Stepping Outside Your Comfort Zone
The ability to innovate is an entrepreneurial quality that is essential for companies to succeed in today's fiercely competitive retail markets. However many companies may be locked in an inertia of change dictated by industry norms.
This was the message Satmetrix CEO Richard Owen gave at Satmetrix's Net Promoter Score conference earlier this week. Standard operating procedures may be hampering many companies from innovating to meet customer expectations, he explained. Organizations fearful of moving beyond business as usual will create tolerant customers, but rather meeting their expectations is the key to growth, Owen said.
He gave examples of companies that have tried something different than their industry counterparts to meet customer expectations and are succeeding:
• Ritz-Carlton, for example, is revolutionizing its check-in, check-out process, eliminating the industry standard "3 p.m. check-in and 11 a.m. check-out," and instead letting customers decide when they want to come and go.
• General Motors introduced a 60-day money-back guarantee this past September. GM estimates that only 1 percent of sales will result in a return. While money-back guarantees are normal in many industries, it's not the norm in the automotive space.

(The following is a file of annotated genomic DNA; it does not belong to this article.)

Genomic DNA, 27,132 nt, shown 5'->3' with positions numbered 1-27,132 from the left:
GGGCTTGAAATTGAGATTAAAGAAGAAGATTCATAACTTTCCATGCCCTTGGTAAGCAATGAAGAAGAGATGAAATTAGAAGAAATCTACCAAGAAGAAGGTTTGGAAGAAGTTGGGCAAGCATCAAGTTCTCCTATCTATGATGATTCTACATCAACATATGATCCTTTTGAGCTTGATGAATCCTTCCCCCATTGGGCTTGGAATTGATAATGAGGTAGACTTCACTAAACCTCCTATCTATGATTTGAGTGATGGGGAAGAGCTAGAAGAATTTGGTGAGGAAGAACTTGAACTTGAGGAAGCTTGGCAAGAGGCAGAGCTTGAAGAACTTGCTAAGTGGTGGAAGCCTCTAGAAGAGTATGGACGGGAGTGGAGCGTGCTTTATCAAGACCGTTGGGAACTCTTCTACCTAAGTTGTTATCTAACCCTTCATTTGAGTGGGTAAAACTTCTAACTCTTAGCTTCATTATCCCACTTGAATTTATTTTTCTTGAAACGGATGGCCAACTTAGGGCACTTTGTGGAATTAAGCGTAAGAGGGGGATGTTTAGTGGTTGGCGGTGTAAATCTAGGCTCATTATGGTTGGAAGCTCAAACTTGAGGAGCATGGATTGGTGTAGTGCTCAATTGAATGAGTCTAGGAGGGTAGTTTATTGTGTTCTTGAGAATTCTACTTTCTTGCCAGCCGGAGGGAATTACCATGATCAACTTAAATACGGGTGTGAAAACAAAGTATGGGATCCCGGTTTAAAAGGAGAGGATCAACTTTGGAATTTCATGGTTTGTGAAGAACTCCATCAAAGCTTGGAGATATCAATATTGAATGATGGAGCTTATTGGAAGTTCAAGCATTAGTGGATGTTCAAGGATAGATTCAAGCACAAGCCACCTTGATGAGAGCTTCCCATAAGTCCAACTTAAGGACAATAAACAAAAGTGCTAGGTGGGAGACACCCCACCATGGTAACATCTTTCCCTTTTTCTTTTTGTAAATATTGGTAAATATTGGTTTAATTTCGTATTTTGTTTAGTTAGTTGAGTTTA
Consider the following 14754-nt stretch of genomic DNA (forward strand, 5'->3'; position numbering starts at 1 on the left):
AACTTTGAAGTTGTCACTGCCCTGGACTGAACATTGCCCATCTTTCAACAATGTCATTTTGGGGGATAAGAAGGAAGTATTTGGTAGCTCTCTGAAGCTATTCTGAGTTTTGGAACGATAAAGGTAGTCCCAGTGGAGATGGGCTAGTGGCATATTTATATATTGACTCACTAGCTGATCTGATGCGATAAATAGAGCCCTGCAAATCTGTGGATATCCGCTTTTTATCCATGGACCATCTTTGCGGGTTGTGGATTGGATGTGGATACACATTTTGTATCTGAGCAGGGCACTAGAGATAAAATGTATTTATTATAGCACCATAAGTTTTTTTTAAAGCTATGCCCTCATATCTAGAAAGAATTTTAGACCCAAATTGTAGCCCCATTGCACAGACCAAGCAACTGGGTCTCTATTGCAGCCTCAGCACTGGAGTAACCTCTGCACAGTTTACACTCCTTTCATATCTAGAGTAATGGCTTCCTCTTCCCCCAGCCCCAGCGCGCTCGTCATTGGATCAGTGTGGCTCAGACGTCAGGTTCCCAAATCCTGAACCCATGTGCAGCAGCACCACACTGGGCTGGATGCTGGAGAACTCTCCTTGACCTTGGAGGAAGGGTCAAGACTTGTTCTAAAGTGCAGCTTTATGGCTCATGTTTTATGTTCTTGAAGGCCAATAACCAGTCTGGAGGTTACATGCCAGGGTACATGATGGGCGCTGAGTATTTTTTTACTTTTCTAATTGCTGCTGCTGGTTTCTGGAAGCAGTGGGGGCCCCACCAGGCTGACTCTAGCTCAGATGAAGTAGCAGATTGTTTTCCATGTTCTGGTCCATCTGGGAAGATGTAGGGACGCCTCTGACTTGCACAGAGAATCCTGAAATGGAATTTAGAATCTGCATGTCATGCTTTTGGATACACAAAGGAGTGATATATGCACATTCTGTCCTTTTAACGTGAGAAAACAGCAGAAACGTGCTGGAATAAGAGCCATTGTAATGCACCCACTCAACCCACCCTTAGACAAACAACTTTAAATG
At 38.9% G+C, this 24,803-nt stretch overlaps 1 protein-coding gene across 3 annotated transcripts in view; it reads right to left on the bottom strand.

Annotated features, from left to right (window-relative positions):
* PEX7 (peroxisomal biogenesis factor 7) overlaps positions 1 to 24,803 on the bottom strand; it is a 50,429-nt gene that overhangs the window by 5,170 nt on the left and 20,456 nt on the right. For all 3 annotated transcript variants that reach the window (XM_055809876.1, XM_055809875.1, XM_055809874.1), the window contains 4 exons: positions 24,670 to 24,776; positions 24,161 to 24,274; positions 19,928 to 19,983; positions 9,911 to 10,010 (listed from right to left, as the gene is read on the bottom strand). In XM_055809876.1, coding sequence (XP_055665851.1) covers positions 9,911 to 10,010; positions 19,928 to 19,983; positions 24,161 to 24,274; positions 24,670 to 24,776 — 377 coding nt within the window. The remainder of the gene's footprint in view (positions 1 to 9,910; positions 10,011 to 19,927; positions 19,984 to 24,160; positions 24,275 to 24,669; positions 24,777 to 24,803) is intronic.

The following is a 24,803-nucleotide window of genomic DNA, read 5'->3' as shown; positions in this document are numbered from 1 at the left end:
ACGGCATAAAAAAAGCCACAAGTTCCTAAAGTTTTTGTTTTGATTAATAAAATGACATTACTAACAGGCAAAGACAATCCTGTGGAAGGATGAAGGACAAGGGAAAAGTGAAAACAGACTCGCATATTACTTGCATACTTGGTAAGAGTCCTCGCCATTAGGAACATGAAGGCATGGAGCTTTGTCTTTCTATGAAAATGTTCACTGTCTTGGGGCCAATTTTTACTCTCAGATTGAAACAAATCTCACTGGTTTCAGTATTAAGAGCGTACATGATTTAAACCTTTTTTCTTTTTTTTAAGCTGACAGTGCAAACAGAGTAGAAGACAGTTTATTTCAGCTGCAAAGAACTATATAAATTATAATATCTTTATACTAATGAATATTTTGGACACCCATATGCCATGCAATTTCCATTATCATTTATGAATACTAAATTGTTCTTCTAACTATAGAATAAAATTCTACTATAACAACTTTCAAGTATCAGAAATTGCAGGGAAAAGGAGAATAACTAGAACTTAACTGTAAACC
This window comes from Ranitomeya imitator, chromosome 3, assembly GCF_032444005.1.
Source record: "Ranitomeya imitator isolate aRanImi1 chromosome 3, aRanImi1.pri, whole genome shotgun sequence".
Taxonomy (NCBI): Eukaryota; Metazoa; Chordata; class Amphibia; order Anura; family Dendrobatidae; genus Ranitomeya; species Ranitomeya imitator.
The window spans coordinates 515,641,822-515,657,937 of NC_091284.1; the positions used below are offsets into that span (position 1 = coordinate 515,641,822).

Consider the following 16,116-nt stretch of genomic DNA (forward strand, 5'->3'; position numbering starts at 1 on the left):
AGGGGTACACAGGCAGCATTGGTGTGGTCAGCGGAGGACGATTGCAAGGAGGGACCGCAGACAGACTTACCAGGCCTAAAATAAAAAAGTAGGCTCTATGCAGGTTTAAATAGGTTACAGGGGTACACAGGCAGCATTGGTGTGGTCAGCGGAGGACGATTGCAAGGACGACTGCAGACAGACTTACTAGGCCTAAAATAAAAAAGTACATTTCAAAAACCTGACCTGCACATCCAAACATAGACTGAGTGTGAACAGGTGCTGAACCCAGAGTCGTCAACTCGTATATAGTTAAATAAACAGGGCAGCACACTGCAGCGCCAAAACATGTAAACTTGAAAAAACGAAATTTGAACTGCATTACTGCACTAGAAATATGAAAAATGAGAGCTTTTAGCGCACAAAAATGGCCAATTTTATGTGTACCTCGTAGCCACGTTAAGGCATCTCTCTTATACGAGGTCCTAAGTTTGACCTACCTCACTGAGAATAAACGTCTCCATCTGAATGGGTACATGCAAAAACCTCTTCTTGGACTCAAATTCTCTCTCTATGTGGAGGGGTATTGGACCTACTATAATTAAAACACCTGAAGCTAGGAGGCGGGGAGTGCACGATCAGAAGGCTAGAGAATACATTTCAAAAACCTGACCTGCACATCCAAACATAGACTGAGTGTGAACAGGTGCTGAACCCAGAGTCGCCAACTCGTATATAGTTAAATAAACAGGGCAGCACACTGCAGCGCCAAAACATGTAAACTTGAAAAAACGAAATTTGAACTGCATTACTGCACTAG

• At Netflix, founder Reed Hastings started the online company because he was annoyed by having to pay late fees at video retailers. Netflix ended the fourth quarter of 2009 with approximately 12.3 million subscribers, representing 31 percent year-over-year growth.
While these companies have stepped outside their comfort zones and have succeeded, many others are fearful of trying something new. For these organizations, Owen offered three pieces of advice:
1. Understand your existing zone of tolerance and develop ideas outside of it.
2. Focus on your SOPs that are defined around your industry practice that are not delivering a good customer experience.
3. Think like an entrepreneur trying to attack and remake your industry.
For inspiration,Owen quoted Sam Walton: "Swim upstream. Ignore conventional wisdom. If someone is doing it one way, there is a good chance you will find your niche by going in exactly the opposite direction."
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